EIOPA issues recommendations to European National Competent Authorities to minimise risks to policyholders in the event of a no-deal Brexit

Posted in Financial institutions Financial services Banking and finance

On 19 February 2019, the European Insurance and Occupational Pensions Authority (EIOPA) issued nine recommendations to the National Competent Authorities (NCAs) with responsibility for the supervision of insurance undertakings and insurance intermediaries in European Union (EU) Member States.

The recommendations provide the NCAs with guidance on EIOPA’s expectations in relation to the treatment of UK authorised insurance undertakings and intermediaries that cover risks in their jurisdiction after the UK leaves the EU. The recommendations will only apply if the UK leaves the EU without a withdrawal agreement in place (a no-deal Brexit). In the event of a no-deal Brexit, the UK will become a ‘third country’ on 30 March 2019. Insurance undertakings and intermediaries will lose the benefits of access to the EU Single Market and will cease to be authorised to write new business, pay existing claims or undertake insurance distribution activities.

The recommendations come at a time when a number of EU Member States have introduced measures to protect EU policyholders of UK policies in the event of a no-deal Brexit. So far the countries that have introduced such measures include France, Germany, Ireland and Luxembourg.

The recommendations include the following:

  • Orderly run-off - NCAs should either introduce a legal mechanism to facilitate the orderly run-off of UK insurance business or should require that UK firms operating in their jurisdiction immediately take all necessary steps to become authorised. UK insurers should not write new contracts in EU jurisdictions unless authorised to do so.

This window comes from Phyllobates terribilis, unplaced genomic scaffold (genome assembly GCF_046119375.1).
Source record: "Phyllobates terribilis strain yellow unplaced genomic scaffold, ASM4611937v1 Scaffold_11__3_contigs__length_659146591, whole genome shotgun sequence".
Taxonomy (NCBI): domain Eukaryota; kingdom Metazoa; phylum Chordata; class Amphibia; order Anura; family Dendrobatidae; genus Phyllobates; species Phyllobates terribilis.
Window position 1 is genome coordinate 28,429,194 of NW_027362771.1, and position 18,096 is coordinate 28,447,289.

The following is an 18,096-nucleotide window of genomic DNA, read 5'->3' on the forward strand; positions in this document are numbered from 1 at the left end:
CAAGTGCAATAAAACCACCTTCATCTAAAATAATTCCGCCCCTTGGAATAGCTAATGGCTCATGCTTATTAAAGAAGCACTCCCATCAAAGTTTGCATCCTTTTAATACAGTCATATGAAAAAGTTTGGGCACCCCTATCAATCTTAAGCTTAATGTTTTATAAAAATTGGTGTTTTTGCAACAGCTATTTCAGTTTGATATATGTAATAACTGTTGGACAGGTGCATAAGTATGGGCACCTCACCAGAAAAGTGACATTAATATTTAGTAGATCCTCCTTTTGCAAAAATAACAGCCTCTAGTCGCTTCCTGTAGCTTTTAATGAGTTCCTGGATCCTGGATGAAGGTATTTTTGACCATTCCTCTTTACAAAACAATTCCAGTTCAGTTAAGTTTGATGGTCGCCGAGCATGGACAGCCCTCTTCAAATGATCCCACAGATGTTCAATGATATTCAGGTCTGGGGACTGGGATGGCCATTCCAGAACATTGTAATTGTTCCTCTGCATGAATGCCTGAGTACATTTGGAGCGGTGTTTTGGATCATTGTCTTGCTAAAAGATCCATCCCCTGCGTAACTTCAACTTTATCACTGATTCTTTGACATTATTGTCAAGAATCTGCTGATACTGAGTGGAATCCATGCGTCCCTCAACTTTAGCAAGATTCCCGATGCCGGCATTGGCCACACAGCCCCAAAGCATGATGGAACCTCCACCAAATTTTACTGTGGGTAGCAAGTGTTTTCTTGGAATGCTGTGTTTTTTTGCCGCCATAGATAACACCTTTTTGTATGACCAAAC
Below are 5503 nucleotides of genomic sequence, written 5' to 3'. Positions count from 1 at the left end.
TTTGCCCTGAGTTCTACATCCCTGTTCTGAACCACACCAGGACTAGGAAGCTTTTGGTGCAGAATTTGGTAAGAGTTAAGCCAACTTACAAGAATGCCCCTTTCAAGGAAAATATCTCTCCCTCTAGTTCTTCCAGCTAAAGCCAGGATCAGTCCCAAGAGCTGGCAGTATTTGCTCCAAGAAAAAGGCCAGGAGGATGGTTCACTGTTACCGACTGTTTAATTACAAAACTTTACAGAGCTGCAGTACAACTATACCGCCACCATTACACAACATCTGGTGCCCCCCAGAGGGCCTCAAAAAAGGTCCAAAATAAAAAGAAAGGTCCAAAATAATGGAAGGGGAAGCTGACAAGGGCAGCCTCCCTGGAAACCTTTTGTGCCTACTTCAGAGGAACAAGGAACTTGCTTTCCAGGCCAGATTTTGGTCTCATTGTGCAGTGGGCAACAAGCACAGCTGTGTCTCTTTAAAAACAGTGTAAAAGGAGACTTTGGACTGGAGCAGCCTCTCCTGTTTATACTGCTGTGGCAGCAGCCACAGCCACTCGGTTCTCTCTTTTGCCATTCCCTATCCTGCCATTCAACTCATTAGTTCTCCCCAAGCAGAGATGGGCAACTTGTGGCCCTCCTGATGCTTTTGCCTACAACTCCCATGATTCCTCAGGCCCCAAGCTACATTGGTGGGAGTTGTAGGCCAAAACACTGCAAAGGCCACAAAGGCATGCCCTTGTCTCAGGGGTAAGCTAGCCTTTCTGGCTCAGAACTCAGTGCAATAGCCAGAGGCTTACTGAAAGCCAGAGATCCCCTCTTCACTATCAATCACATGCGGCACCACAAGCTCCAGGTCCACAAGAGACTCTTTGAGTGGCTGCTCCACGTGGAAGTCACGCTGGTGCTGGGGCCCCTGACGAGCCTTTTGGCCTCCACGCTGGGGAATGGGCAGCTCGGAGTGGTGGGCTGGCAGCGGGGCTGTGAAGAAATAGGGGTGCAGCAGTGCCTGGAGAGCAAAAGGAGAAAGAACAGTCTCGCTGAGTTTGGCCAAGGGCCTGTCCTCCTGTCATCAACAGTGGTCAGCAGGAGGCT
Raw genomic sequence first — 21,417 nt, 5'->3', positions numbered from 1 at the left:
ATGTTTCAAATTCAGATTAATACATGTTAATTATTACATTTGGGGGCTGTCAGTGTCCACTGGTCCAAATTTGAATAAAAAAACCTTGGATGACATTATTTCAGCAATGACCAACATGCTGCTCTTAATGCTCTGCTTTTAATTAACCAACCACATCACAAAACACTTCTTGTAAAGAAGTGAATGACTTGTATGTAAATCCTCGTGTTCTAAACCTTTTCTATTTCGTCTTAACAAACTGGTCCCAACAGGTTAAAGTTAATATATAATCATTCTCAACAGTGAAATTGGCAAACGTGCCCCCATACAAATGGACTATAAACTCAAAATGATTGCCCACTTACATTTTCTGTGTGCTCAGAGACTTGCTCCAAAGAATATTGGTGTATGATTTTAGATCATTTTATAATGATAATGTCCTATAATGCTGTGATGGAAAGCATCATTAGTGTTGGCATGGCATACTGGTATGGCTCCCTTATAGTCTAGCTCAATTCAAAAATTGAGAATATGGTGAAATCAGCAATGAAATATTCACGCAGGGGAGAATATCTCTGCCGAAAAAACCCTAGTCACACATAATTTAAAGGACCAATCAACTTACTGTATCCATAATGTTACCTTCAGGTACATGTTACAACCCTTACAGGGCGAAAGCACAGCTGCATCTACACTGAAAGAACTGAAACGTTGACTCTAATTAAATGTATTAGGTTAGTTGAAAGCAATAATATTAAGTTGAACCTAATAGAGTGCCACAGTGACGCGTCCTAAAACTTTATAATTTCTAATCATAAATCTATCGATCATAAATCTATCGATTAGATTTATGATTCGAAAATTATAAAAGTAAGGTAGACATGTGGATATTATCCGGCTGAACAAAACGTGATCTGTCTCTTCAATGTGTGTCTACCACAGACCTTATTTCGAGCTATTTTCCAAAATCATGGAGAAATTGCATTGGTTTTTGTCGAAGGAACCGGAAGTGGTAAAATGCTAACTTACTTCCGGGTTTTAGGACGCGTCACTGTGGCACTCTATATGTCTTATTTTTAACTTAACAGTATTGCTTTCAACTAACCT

• Authorisation of third-country branches – UK insurers may seek authorisation to carry out cross-border business through a branch in an EU Member State. NCAs must ensure that the conditions for branches are fulfilled but may apply the principle of proportionality on the basis that the UK was subject to Solvency II immediately before it left the EU.
  • Portfolio transfers – NCAs should allow UK insurers to finalise portfolio transfers from the UK to an EU undertaking provided that the transfer was ‘initiated’ before Brexit. This, EIOPA suggests, is where the UK regulator has notified the NCA about the transfer, paid the regulatory transaction fee and appointed an independent expert.
  • Change in the habitual residence or establishment of the policyholder – Solvency II sets certain rules in respect of the ‘location of risk’ that determine where business is written. The recommendations state that where a life or non-life policy (not covering buildings, contents or vehicles) was concluded in the UK but the policyholder later moves with the result that they have a habitual residence in the EU, NCAs should consider that this contract was written in the UK and that the UK remains the state where the risk was placed.
  • Distribution – UK intermediaries that wish to continue to distribute (re)insurance products to European policyholders should be registered within the EU. Note that this means that UK firms cannot rely on the registration of EU producing brokers as the requirement for registration will apply throughout the distribution chain where there is an EU policyholder or EU risk . Where intermediaries seek to establish branches in the EU, NCAs should ensure that any legal persons have sufficient corporate substance. The recommendations also state that where a UK intermediary is undertaking distribution activities in the EU, NCAs should ‘take into account that only the consistent and uniform application of the IDD can guarantee the same level of protection for consumers and ensure a level playing field in the Union’. This is clearly reminding authorities that their primary objective in looking at activities must be the protection of consumers.

What next?

The recommendations will only be applicable should the UK leave the EU without an agreement in place. However, EIOPA will expect NCAs to introduce measures to meet the above recommendations (or explain why they have not done so) and confirm the status of such measures within two months from publication (and translation) of the recommendations.

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